-But having said that, Jonty, you be your own man.
-OK, all right.
-Well, you're going to need some money, aren't you, before you can do your spending.
So I've got £300 for the Reds.
There we go, Pauline. Paula, I've got £300 for the Blues.
-Thank you very much.
-And this is the part where I say goodbye to you
because you're going now off to meet your respective experts.
-So I'll see you later.
-So who's in charge today?
Mothers or sons?
Our teams will need some guidance, so...
..taking the strain for the Reds, it's David Harper...
..and doing battle with the Blues, it's Gary Pe.
Pauline, what a day for it.
-What are we going to buy?
Sheffield Silver. Maybe not plate.
-Why don't you like Sheffield plate?
-Well, it all depends.
-OK. On what?
-On the price.
-I'm looking for maybe a gavel, something industrial.
-I think we need to look for something Chinese.
-I like Chinese.
-Industrial's really good.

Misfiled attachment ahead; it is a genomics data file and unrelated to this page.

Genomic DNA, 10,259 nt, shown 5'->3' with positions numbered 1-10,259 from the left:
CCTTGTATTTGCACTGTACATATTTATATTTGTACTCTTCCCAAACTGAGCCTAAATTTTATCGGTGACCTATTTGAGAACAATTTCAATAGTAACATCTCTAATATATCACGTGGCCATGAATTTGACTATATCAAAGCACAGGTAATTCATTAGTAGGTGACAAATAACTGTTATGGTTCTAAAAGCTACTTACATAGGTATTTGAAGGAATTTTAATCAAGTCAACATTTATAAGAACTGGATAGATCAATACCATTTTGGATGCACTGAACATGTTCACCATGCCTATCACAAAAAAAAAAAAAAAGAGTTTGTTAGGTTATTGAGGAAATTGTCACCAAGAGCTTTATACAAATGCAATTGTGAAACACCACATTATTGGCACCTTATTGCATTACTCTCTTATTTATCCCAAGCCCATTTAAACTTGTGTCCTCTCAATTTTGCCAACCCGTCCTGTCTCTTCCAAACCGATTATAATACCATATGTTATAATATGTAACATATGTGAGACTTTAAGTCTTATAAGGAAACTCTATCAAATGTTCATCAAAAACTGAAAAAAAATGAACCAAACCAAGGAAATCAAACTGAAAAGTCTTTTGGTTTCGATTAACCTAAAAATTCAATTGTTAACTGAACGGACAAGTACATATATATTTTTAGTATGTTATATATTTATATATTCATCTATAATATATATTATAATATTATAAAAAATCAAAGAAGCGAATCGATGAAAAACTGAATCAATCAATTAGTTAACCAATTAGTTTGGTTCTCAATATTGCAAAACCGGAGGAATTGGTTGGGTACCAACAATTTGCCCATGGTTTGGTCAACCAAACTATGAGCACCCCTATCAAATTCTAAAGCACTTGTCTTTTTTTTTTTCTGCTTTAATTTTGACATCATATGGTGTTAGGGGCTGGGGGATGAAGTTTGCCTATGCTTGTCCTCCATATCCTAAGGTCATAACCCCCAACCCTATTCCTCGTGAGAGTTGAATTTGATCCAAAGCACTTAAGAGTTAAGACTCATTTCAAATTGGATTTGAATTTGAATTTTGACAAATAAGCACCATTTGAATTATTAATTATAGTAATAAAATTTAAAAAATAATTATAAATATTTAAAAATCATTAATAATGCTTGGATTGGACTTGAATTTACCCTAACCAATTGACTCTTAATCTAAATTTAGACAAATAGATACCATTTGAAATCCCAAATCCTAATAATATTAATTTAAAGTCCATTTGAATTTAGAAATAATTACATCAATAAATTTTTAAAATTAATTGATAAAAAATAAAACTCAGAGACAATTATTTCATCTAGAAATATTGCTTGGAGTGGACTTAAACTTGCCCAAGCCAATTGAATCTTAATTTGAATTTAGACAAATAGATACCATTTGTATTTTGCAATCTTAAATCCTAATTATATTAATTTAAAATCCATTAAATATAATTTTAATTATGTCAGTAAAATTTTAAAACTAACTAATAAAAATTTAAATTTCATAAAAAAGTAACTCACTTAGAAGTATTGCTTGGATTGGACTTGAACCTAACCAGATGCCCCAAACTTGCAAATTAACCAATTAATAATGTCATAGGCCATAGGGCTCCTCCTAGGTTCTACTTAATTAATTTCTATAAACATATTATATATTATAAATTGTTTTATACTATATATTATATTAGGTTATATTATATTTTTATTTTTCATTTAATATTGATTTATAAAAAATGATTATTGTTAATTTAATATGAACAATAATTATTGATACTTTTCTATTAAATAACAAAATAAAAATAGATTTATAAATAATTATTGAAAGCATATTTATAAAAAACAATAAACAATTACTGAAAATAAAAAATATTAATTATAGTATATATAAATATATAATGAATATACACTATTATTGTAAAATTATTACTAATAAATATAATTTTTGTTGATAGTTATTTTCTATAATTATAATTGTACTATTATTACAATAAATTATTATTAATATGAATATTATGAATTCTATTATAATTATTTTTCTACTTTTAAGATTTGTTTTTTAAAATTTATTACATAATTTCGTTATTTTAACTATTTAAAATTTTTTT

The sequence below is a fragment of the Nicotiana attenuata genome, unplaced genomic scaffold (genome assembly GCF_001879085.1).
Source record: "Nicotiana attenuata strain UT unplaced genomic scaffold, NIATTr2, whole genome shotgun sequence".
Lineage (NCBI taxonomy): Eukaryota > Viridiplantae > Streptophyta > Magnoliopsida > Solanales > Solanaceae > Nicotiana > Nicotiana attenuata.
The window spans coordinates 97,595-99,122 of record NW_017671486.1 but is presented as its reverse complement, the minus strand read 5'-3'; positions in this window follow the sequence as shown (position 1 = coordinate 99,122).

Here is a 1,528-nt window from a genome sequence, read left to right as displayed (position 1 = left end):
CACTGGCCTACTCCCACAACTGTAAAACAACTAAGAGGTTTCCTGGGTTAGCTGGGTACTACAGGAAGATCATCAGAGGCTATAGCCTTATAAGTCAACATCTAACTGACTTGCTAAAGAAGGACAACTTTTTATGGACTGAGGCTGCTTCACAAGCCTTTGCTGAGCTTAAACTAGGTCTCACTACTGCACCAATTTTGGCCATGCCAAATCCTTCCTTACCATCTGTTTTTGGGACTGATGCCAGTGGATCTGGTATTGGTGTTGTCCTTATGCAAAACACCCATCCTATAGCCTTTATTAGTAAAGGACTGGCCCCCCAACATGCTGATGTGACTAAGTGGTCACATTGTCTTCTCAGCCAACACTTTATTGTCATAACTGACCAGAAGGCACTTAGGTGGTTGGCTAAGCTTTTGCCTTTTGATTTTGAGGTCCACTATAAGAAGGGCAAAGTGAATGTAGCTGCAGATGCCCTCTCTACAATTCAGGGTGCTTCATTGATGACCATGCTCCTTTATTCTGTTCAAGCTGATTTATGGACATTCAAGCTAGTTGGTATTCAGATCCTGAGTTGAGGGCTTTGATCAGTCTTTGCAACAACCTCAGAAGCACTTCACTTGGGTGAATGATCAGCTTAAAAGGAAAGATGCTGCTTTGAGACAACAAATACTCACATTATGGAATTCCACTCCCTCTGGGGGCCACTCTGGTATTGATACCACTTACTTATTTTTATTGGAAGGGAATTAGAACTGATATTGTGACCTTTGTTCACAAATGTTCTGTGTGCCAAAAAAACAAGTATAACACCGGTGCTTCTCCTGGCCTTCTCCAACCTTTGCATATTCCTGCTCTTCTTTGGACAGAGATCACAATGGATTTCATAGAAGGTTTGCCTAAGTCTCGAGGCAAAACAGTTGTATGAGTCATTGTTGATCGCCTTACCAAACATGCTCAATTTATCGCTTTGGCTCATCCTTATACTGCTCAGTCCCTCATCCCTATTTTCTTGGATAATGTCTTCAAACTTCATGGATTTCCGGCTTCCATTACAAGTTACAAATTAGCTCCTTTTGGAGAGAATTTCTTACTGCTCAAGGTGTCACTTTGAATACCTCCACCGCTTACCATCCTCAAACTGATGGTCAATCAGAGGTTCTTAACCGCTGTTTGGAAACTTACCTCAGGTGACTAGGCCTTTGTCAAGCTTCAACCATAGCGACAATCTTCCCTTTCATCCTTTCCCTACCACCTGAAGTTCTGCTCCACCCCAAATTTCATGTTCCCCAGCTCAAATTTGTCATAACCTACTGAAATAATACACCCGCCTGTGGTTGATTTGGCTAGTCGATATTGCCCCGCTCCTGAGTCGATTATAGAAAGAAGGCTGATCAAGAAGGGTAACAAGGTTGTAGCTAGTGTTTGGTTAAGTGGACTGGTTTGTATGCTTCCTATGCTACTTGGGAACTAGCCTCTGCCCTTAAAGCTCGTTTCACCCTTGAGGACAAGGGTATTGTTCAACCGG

Excellent. I like it.
-Some furniture, right.
Are you guys going to be difficult, then?
I would think it's fair to say we don't need an expert,
-I think we need a referee.
Teams, your time starts now.
Let's go and find some Sheffield plate.
-Let's go Bargain Hunting.
And they're off. Best of luck, teams.
And it sounds like Gary's got his hands full with the Blues.
-You want expensive, you want cheap.
-Oh, my God.
-This is going to be hard.
And will it be all plain sailing for David?
I like these vases.
-Why do you like them?
-I just like the artistry on it.
-And the colour.
Do you know what the design is called? Think of a fruit.
-A small orange.
Japanese Satsuma ware.
It's purely made for the Western market, but very decorative.
And what sort of date, would you say?
Without a doubt, they're after 1868
cos that's the beginning of the Meiji period.
Looking at them from here, I think they're 1950s. They're later.
-And they're 60 quid.
-They're no money.
-How much do you think they would bring
-at the auction?
-I don't think they're great auction buys.
-Because you'd be surprised to hear that there's lots of